Once the tourist is quenched, all that is required to extract the improvised filter from his throat is a tug on the cord. Of modest volume, the filter takes up little space in the traveler’s pocket.

Of interest to elegant individuals who desire to frequent the wildest cabarets, the new black celluloid nail crescents can be affixed easily under the nails and then removed with the same ease. Upstanding people are always recognizable by the fact that they have clean nails. The black celluloid nail crescents make everything clear in a matter of seconds.

This winter certain milliners intend to release cinctures for sagging cheeks. The ensemble, it seems, is exceedingly elegant and will be the delight of all coquettes of a certain age.

The American Fashion Convention has decided to replace conventional jewelry, which lacks a certain éclat, with electrical jewelry, which will have more of an effect. We hasten to add that the innovation goes even further, extending the charms of one’s natural physiognomy. Thus, the Americans have already constructed new arched velvet eyebrows that rest on the existing brows and contain small elongated electric tubes, analogous to those one finds in piano lamps, and which are illuminated by means of mercury vapors. This illumination, which is completely invisible from the exterior, is projected onto the eyes of the wearer, lending them a truly shocking brilliance.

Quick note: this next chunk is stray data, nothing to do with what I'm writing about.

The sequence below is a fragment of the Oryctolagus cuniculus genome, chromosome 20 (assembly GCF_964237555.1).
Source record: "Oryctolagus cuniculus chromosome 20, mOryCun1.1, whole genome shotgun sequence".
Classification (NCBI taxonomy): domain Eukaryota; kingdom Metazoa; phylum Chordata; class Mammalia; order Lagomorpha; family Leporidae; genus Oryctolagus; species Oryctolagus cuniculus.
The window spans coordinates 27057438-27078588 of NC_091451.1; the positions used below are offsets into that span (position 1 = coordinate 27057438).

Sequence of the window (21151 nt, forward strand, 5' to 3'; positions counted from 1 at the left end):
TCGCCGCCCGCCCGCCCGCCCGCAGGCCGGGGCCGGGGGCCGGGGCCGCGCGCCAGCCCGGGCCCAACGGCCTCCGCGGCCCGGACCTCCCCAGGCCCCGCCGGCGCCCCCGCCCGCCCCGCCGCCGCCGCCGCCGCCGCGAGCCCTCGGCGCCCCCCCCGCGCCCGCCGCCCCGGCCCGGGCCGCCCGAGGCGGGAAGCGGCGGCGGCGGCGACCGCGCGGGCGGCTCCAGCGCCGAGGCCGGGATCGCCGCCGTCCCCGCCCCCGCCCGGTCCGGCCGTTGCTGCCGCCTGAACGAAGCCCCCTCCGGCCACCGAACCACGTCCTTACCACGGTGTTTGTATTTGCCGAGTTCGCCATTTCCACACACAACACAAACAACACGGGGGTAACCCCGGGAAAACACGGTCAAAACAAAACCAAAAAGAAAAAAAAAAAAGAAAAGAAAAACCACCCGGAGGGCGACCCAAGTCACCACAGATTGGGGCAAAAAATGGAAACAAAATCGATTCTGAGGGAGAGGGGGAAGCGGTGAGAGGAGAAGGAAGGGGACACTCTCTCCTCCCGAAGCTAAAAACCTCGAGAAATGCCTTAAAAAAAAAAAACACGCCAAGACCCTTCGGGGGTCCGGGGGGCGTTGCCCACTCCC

A similar highlight are the little electric nasal bulbs, which are concealed in the nose, giving its tip an extremely seductive rosy transparency. Electric dentures have recently made it possible for the wearer to offer a truly dazzling smile. I’m well aware that certain parties won’t hesitate to protest against these Yankee inventions, but as is always the case with new fashions, we shall adopt them in the end.

We are all familiar with the wristwatch, and those little minuscule stopwatches that they seem to be putting everywhere these days in place of the gemstones on jewelry. A jeweler has taken it upon himself to improve on this useful invention, creating the extremely ingenious alarm-clock earrings. In place of diamonds, these earrings hold two little alarm clocks whose ringing can be adjusted in intervals of a few minutes, to assure that the wearer is awoken perfectly. These new pieces of jewelry will be welcomed by travelers who fear sleeping too late and missing their train.

Tenants, pay attention! In place of costly heating, certain unscrupulous landlords have decided to use swamp miasmas, which are spread via the heating system, giving inhabitants a light fever and consequently the illusion of warmth. This is a fraudulent practice, let us remember, punishable by law.

In the domain of fashion, we would like to draw your attention to the new closed comb for the coiffure-challenged. One often notices how absurd it is for completely bald individuals to use an ordinary comb whose teeth are divided. The closed comb, by contrast, polishes the head for a more desirable effect which, rather than uselessly scratching the skull, gives it the gleaming quality of antique ivory.


From Chapter V:

Armaments Marine Defense Wartime Stratagems